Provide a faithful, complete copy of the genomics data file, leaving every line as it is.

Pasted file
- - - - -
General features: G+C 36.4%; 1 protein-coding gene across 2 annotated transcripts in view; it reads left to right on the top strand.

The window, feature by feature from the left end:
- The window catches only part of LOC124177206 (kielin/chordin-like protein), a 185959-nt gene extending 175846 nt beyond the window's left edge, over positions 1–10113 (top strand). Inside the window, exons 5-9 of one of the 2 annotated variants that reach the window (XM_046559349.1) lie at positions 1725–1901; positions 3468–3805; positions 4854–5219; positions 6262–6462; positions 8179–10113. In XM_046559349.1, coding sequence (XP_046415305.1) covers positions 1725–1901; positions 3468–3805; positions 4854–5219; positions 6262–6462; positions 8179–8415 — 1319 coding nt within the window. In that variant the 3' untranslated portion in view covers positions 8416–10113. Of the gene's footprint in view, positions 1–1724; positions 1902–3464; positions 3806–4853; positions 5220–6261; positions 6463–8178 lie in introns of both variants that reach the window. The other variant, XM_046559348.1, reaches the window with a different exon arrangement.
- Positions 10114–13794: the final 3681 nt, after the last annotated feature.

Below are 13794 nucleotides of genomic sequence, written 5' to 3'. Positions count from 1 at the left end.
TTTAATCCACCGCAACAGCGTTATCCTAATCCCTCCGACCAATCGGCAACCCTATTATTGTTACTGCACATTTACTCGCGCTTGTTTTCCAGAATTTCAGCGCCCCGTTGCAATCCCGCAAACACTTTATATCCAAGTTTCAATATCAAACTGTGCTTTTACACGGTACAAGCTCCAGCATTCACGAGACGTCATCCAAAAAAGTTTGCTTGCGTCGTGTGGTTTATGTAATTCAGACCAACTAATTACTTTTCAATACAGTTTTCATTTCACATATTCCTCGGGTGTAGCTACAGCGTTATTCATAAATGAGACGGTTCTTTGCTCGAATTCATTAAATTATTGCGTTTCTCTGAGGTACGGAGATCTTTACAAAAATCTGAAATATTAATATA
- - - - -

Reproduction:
General features: G+C 36.4%; 1 protein-coding gene across 2 annotated transcripts in view; it reads left to right on the top strand.

The window, feature by feature from the left end:
- The window catches only part of LOC124177206 (kielin/chordin-like protein), a 185959-nt gene extending 175846 nt beyond the window's left edge, over positions 1–10113 (top strand). Inside the window, exons 5-9 of one of the 2 annotated variants that reach the window (XM_046559349.1) lie at positions 1725–1901; positions 3468–3805; positions 4854–5219; positions 6262–6462; positions 8179–10113. In XM_046559349.1, coding sequence (XP_046415305.1) covers positions 1725–1901; positions 3468–3805; positions 4854–5219; positions 6262–6462; positions 8179–8415 — 1319 coding nt within the window. In that variant the 3' untranslated portion in view covers positions 8416–10113. Of the gene's footprint in view, positions 1–1724; positions 1902–3464; positions 3806–4853; positions 5220–6261; positions 6463–8178 lie in introns of both variants that reach the window. The other variant, XM_046559348.1, reaches the window with a different exon arrangement.
- Positions 10114–13794: the final 3681 nt, after the last annotated feature.

Below are 13794 nucleotides of genomic sequence, written 5' to 3'. Positions count from 1 at the left end.
TTTAATCCACCGCAACAGCGTTATCCTAATCCCTCCGACCAATCGGCAACCCTATTATTGTTACTGCACATTTACTCGCGCTTGTTTTCCAGAATTTCAGCGCCCCGTTGCAATCCCGCAAACACTTTATATCCAAGTTTCAATATCAAACTGTGCTTTTACACGGTACAAGCTCCAGCATTCACGAGACGTCATCCAAAAAAGTTTGCTTGCGTCGTGTGGTTTATGTAATTCAGACCAACTAATTACTTTTCAATACAGTTTTCATTTCACATATTCCTCGGGTGTAGCTACAGCGTTATTCATAAATGAGACGGTTCTTTGCTCGAATTCATTAAATTATTGCGTTTCTCTGAGGTACGGAGATCTTTACAAAAATCTGAAATATTAATATA